24 March 2012

Password Hints, eReaders & Burglary

Too funny: a friend of mine lost her eReader to a burglary then the thief downloaded porn using her account via the eReader.

That's NOT the funny part.

This is...
So I activated the password feature on mine, but wanted a simple one because of the Kindle keyboard limitations. Last night in book club, when I wanted to show the interested members the Kindle's features, I couldn't remember the password.

Finally I noticed the hint just above the US toll-free number to call to reset the thing.... 'shona'

I had to laugh! What's the Shona word for 'books'? Mabuku! That's my password!

They say you can load around 10,000 books on a Kindle. I reckon 'books' is a good password. Now to remember it!

Thankful for the hint feature. (But now I've told the world?!)


- Posted on the go

23 March 2012

eReader or traditional format?

I'm staying at The Booklovers B & B this coming weekend.
Looks comfy and restful.

I have a bit of an agenda while down there ... galleries, museums, favourite cafes, ... but if it's rainy or I feel tired, I don't HAVE to do any of it. I can just sit in a cushioned window seat and read.

That's how I take care of myself.... get outta town, away from my desk. I'm not taking my laptop. I'd stretch to carrying an iPad, but maybe it's just as well I don't have one yet.

I'll take my Kindle!
I wonder if an eReader will be acceptable in such a bookish place as Booklovers?


- Posted on the go

13 March 2012

Human: everything else is detail

Having lived in other countries and cultures for many years now, I do not take the advantages of my birthplace for granted. I had a safe society, ample food, excellent medical and educational facilities, family and friends nearby. We went camping, had pets, and could move about freely.

Having worked with refugees these past years, I have met people for whom that was not true, none of it. They were not perpetrators of violence, had not started unrest or rebelled against legitimate government. They were just of the wrong clan, tribe, sect or colour. The strike against them was not of their choosing, but a fact of their birth.

None of choose where we are born.

None of us choose our first language or the stories we're told and learn to live within. Those things are given to us. Yet those are often the things by which people judge us.

I have many times been derided because I live in Auckland. Those outside of NZ will not understand that prejudice. I have been relegated to lesser positions because I am a woman. I have been judged because I am American. I have been maligned because I am a Christian.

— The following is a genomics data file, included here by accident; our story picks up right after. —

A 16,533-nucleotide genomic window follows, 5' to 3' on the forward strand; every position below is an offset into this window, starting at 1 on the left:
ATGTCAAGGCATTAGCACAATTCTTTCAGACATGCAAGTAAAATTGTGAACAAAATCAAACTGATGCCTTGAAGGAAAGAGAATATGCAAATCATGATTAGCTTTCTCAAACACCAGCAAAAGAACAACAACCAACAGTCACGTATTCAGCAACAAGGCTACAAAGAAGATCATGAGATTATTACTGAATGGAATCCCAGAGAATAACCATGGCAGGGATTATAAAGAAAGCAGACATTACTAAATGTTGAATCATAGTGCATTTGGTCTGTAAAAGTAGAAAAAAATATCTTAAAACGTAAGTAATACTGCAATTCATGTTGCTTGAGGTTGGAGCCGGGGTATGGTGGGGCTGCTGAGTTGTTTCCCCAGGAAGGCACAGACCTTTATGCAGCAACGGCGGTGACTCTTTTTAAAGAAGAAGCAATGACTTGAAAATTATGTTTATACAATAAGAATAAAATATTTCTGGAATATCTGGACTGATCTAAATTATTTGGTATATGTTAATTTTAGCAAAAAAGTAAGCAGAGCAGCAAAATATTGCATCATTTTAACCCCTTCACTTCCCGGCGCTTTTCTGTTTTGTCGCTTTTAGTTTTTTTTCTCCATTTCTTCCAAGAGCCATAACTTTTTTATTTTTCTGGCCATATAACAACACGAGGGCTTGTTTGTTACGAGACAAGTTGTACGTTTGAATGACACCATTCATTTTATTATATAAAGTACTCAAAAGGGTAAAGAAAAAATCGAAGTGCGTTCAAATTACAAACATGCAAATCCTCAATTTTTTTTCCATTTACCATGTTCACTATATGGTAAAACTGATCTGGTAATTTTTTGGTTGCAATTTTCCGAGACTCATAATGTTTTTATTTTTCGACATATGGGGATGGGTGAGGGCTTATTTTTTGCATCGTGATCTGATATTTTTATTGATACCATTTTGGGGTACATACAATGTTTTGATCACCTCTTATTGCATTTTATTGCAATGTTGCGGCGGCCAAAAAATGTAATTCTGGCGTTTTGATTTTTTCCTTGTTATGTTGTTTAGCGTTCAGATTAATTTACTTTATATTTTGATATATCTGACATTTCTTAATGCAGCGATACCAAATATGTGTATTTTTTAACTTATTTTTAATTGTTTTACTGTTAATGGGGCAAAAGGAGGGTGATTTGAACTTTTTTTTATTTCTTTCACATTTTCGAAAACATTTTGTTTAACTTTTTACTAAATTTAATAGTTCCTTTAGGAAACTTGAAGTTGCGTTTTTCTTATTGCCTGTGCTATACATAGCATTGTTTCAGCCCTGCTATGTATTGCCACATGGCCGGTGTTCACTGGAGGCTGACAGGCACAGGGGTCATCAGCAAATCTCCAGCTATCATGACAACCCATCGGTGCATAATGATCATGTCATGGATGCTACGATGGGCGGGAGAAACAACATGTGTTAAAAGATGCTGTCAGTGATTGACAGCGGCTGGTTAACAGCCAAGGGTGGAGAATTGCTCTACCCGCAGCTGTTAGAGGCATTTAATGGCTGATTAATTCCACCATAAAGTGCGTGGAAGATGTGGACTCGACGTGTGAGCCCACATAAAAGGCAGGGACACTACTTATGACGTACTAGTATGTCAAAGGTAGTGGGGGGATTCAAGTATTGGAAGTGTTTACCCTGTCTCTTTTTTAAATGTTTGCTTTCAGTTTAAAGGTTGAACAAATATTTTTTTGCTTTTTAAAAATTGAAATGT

Some of these categories are of my choosing: some are not. None of them are reasons for assigning greater or lesser dignity or respect to my personhood.

The prejudice against Mexicans, Asians, islanders or villages is just ignorant arrogance at its ugliest.

It labels humans as 'other' and is based on a factor outside of the individual's control: the place of their birth.

We're all in this together. Ethnicity, gender, etc, are subcategories of humanity.

When you watch a small child die because they were born too far from the medicine they needed, and you realise that child is the same age as your nephew, it all becomes simple and clear. We're humans, on an uneven playing field, and we've got to work together or it's all just too hard.

Jowa stood with a sour expression and ... "We're not going to die for someone else's fight. I fight for Tibet. I fight for Tibetans."

Gendun's eyes settled on Jowa. "It is only the chance of birth that made you Tibetan in this life," he said in a tentative tone, as if puzzled by the purba's words. "You may be Chinese in your next. You may have been Kazakh in your previous." Eliot Pattison, in Water Touching Stone



- Posted on the go

12 March 2012

Travel Bag Musings

I'm just sitting here by Lake Wakatipu watching travelers & tourists.
People are funny. It's




fun to watch them. It's not fun to think of what they might think as they watch me.
Some things to consider....
Some of these ladies have flash handbags that match their outfits. Gotta wonder: how many purses did they bring?
I've taken to packing flat bags that will fit into flat pockets on my suitcase or in the lid.... so when I'm flying or on buses I don't have ANOTHER semi-useless piece to contend with.
Using zippered pouches for my necessary stuff, I can reconfigure the volume of what I want to carry depending on the activity, climate, mode of travel, etc.
Sometimes a small nicebackpack is helpful- keeps hands free when juggling other pieces. Sometimes a shoulder bag... or a pull bag on wheels... but then when I want to go out in the evening I can pull out the flat bag, fill it as appropriate and I'm on my way!
Rarely are bulky leather purses the ideal travel bags, yet they count as 1 carry-on when boarding a plane.
Then there's shoes.
Depending on the purpose of the trip, shoes could take out a huge amount of space in our precious luggage allotment!
Where I am this week, hiking boots are useful. At other times of year it would be ski boots! Then there are the destinations that require snorkeling fins, mud boots or...
Each of us will prioritise according to our own value system and purpose for travel.
We'll compromise, or not, choosing fashion, comfort or the right gear for our activities...
People watching just requires a top up of my tea cup now and then so I can justify occupying this table by the boardwalk.
- Posted on the go